Finance

Feb 15 2020

Mediterranean hurricane




Mediterranean hurricane-Mediterranean hurricane
Mediterranean hurricane-The "Mediterranean hurricane", which was also dubbed "Zorbas", slammed into the coastal city of Kalamata on the Peloponnese peninsula around midday on Friday, packing huge waves and winds of up to 60mph.



Medicane: ‘Mediterranean hurricane’ Zorbas hit Greece over the weekend – latest forecast

A rare tropical-like cyclone battered Greece with high seas and triggered flash floods in some tourist destinations

Medicane sounds like some sort of medication, but it’s actually the nickname of a hurricane-like storm that drenched southern Greece and western Turkey last weekend.

The “Mediterranean hurricane”, which was also dubbed “Zorbas”, slammed into the coastal city of Kalamata on the Peloponnese peninsula around midday on Friday, packing enormous waves and winds of up to 60mph.

Parts of the Peloponnese peninsula and central Greece received over half a foot of rain in a day, triggering flash floods. On Saturday, Zorba dumped rain on Athens and ferry services to the islands had to be cancelled, along with some flights.

The storm weakened as it moved east, but it still caused heavy flooding on some Aegean Islands including Skiathos – a popular tourist destination.

The Medicane was also expected to barrel into the tourist resorts along the Aegean Coast, but it changed track and bypassed them, dumping rain on the Marmara region of western Turkey instead.

The cyclone was caused by an area of low pressure off the northern coast of Africa, which also brought torrential rain to northern Libya and Tunisia early last week. It unleashed flash-flooding in the coastal town of Nabeul, Tunisia, which killed four people.

What’s the latest forecast?

Clear blue skies returned to Greece on Monday. The Greece meteorological agency has lifted its weather warning and is forecasting sunshine and highs of 28 degrees across most of Greece this week, including Athens, the Aegean Islands and Crete. The Peloponnese Peninsula and Ionian Islands can expect cooler temperatures and thunderstorms.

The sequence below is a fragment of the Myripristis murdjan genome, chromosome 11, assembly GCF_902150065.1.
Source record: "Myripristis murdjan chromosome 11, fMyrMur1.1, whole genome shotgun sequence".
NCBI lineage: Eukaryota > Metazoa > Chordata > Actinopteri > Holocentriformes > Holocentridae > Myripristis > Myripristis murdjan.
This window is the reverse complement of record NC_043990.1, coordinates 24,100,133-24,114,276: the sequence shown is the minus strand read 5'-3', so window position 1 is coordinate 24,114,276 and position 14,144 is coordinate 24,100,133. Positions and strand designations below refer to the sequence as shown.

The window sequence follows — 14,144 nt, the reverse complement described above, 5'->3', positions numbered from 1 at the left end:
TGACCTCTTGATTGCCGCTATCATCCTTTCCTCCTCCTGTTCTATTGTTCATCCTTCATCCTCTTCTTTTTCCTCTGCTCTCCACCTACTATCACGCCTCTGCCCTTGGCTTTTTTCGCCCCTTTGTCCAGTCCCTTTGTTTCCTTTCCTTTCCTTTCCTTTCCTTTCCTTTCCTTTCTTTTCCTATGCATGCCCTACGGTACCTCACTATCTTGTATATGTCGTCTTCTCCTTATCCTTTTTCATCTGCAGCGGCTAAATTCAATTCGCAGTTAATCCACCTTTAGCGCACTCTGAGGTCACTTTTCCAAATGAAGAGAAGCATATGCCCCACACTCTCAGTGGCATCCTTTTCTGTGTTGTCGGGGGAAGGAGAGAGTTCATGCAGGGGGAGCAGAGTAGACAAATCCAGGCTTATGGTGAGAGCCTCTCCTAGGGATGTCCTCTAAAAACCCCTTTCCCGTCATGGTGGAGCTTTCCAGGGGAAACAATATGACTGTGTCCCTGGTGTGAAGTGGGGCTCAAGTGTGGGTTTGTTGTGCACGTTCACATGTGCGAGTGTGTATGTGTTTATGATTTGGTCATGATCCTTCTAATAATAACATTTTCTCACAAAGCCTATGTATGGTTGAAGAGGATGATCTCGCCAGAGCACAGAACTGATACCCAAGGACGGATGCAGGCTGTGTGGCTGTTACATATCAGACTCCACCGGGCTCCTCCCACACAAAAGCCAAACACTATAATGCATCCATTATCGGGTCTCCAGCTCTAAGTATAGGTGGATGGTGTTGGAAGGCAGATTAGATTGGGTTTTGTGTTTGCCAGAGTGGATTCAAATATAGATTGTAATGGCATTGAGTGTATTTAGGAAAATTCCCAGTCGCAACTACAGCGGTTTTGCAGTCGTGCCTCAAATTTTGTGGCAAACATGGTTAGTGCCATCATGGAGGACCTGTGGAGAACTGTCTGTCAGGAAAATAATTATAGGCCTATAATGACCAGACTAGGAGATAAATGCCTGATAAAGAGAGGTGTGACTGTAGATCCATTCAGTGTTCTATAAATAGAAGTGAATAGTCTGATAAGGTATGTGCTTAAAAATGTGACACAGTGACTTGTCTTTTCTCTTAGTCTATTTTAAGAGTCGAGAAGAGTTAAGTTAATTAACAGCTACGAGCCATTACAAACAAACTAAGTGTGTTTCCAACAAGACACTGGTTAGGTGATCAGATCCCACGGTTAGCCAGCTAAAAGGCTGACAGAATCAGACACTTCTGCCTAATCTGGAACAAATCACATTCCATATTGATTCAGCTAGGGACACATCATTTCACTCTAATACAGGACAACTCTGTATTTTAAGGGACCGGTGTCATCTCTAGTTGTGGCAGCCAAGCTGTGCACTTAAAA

Turkey’s meteorological service is forecasting sun and temperatures of around 30 degrees on the Aegean Coast for the next few days.

Where can I get local travel advice?

The Greek National Tourism Organisation says travellers who have encountered problems or have concerns should consult their regional tourist office. For example, contact numbers and an email address for officials in Crete can be found at visitcrete.com. You can also consult Greek Travel Pages for the contact numbers and email addresses of local tourist boards: gtp.gr.

If you are travelling to affected areas in Greece or Turkey, it’s advisable to consult your hotel, apartment provider or tour company to check there are no problems.

Are Medicanes common?

Medicanes appear on average once or twice a year, are most likely from September and January, and can last up to five days. They usually occur in the Ionian Sea and Balearic Islands.

“Medicane” is a combination of the words “hurricane” and “Mediterranean”, but they’re not as severe as hurricanes. Their peak strength is the equivalent to a Category 1 hurricane on the Saffir-Simpson scale; five is the maximum. Category 1 can still do serious damage though; that was the strength of Hurricane Florence when it slammed into North Carolina earlier this month. Medicanes usually only reach gale to storm-force strength but can still produce severe winds and torrential rainfall.

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Mediterranean hurricane




SOURCE: http://inews.co.uk/inews-lifestyle/travel/medicane-greece-weather-forecast-latest-news-mediterranean-hurricane-update/


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